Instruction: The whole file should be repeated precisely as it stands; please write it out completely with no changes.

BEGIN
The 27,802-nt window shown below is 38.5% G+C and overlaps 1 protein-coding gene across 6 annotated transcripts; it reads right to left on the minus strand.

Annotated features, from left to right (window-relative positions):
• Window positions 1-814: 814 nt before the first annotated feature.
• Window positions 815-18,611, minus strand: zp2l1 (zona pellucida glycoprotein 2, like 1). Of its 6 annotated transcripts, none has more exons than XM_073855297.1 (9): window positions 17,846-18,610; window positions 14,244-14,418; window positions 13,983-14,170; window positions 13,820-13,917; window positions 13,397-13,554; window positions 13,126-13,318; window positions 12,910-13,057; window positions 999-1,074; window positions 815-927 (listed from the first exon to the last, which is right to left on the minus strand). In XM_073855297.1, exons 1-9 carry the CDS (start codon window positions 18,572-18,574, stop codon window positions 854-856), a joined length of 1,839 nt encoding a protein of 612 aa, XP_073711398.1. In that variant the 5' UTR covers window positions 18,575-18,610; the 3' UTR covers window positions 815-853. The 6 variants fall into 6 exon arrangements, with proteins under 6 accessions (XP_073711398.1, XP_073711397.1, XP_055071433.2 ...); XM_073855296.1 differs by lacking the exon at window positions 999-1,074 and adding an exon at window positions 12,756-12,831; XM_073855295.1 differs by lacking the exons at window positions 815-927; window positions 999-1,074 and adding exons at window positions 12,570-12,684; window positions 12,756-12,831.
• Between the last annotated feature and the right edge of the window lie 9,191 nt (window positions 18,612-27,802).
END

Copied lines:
The 27,802-nt window shown below is 38.5% G+C and overlaps 1 protein-coding gene across 6 annotated transcripts; it reads right to left on the minus strand.

Annotated features, from left to right (window-relative positions):
• Window positions 1-814: 814 nt before the first annotated feature.
• Window positions 815-18,611, minus strand: zp2l1 (zona pellucida glycoprotein 2, like 1). Of its 6 annotated transcripts, none has more exons than XM_073855297.1 (9): window positions 17,846-18,610; window positions 14,244-14,418; window positions 13,983-14,170; window positions 13,820-13,917; window positions 13,397-13,554; window positions 13,126-13,318; window positions 12,910-13,057; window positions 999-1,074; window positions 815-927 (listed from the first exon to the last, which is right to left on the minus strand). In XM_073855297.1, exons 1-9 carry the CDS (start codon window positions 18,572-18,574, stop codon window positions 854-856), a joined length of 1,839 nt encoding a protein of 612 aa, XP_073711398.1. In that variant the 5' UTR covers window positions 18,575-18,610; the 3' UTR covers window positions 815-853. The 6 variants fall into 6 exon arrangements, with proteins under 6 accessions (XP_073711398.1, XP_073711397.1, XP_055071433.2 ...); XM_073855296.1 differs by lacking the exon at window positions 999-1,074 and adding an exon at window positions 12,756-12,831; XM_073855295.1 differs by lacking the exons at window positions 815-927; window positions 999-1,074 and adding exons at window positions 12,570-12,684; window positions 12,756-12,831.
• Between the last annotated feature and the right edge of the window lie 9,191 nt (window positions 18,612-27,802).